21 October 2021

In the podcast NBN Book of the Day, you meet Boel Berner who talks about her book Strange Blood: The Rise and Fall of Lamb Blood Transfusion in Nineteenth-Century Medicine and Beyond.

The "NBN Book of the Day" features the most timely and interesting author interviews from the New Books Network. In one of the episodes, you hear Boel Berner talk about her book Strange Blood. Boel Berner is a sociologist, historian and professor emeritus at Linköping University.

Listen here to the podcast episode

About the book

In the mid-1870s, the experimental therapy of lamb blood transfusion spread like an epidemic across Europe and the USA. Doctors tried it as a cure for tuberculosis, pellagra and anemia; proposed it as a means to reanimate seemingly dead soldiers on the battlefield. It was a contested therapy because it meant crossing boundaries and challenging taboos. Was the transfusion of lamb blood into desperately sick humans really defensible?

Boel Berner, Strange Blood: The Rise and Fall of Lamb Blood Transfusion in 19th Century Medicine and Beyond (Transcript Verlag, 2020) takes the reader on a journey into hospital wards and lunatic asylums, physiological laboratories and 19th century wars. It presents a fascinating story of medical knowledge, ambitions and concerns – a story that provides lessons for current debates on the morality of medical experimentation and care.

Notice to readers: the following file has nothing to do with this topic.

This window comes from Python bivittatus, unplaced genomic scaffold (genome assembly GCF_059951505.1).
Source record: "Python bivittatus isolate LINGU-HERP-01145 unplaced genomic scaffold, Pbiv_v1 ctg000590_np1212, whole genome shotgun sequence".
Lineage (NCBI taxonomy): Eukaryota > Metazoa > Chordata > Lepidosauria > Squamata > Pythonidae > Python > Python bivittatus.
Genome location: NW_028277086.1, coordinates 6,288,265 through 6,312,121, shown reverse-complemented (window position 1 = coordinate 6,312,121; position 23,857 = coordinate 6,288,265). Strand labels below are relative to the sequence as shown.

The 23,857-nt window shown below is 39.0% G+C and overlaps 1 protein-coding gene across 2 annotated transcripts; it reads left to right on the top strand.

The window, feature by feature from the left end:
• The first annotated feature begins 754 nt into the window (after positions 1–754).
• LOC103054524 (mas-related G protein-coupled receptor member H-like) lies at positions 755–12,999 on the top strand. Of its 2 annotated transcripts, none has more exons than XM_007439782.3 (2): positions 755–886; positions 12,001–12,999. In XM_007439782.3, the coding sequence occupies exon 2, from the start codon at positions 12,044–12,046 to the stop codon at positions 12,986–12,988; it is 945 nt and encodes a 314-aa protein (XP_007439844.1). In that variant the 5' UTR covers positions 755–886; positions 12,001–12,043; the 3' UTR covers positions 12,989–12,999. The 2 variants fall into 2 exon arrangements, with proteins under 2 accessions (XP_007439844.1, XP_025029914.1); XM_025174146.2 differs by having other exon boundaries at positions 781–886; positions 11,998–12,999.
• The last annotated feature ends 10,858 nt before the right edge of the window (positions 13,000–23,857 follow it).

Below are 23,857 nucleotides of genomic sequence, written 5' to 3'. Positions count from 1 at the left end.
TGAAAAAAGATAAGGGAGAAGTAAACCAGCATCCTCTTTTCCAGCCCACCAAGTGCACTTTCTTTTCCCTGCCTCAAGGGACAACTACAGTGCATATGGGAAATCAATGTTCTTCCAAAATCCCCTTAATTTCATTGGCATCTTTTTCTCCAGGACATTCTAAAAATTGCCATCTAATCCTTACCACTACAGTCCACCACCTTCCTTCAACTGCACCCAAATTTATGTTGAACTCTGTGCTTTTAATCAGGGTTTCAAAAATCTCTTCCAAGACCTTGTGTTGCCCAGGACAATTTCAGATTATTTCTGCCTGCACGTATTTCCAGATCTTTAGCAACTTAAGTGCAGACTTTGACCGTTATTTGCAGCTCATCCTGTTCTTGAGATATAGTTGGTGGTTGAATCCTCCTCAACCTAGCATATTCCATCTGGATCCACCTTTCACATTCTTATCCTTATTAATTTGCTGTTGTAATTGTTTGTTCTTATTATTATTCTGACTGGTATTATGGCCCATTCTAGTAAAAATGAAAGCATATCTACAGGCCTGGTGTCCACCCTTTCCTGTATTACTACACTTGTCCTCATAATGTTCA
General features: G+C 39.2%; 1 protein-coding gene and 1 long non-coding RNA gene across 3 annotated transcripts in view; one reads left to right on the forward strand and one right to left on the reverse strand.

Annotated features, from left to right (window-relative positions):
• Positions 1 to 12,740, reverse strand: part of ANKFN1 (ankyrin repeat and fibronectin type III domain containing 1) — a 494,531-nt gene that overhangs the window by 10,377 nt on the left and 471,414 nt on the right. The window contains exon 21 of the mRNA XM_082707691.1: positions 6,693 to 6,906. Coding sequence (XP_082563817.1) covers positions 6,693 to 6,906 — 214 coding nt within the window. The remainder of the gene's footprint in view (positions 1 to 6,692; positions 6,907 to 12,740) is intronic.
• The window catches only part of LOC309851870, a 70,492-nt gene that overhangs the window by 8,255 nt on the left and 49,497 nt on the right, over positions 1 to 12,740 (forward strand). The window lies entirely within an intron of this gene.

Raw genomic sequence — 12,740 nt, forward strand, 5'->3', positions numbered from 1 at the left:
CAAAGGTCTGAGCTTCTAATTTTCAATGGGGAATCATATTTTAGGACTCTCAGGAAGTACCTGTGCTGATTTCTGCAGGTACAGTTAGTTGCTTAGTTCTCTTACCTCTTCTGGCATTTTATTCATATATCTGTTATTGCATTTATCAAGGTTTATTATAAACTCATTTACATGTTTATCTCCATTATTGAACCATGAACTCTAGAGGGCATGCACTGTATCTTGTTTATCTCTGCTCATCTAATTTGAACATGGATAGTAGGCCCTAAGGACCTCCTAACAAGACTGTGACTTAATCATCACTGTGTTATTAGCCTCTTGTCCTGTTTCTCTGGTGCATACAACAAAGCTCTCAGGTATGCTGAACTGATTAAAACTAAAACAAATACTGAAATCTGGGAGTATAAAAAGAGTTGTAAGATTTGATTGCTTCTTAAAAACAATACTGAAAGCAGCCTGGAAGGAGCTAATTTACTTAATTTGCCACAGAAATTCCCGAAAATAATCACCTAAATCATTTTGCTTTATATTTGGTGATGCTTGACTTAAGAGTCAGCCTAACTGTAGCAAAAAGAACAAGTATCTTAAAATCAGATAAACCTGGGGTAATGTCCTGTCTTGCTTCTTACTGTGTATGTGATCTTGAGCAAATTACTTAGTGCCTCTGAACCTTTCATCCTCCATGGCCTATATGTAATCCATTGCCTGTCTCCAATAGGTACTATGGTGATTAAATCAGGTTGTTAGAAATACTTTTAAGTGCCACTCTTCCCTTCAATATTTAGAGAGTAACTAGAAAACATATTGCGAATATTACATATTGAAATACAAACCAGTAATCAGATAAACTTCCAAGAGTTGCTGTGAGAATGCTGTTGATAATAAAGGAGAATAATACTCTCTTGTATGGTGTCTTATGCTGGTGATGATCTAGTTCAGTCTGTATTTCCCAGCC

Contact

Latest news from LiU

Tre persons in lab coates.

Better neutron mirrors can reveal the inner secrets of matter

An improved neutron mirror has been developed by researchers at LiU by coating a silicon plate with extremely thin layers of iron and silicon mixed with boron carbide. It paves the way for better studies of materials.

Lonely child in silhouette.

Lack of guidelines on care for children subjected to sexual abuse

Only half of 34 surveyed European countries have national guidelines on how to provide health care and treatment to children who have been subjected to sexual abuse. This is shown in a study led by researchers at Barnafrid at Linköping University.

Portrait of professor Gustav Tinghög.

Researchers overestimate their own honesty

The average researcher thinks they are better than their colleagues at following good research practice. They also think that their own research field is better than other fields. This is shown in a new study at Linköping University.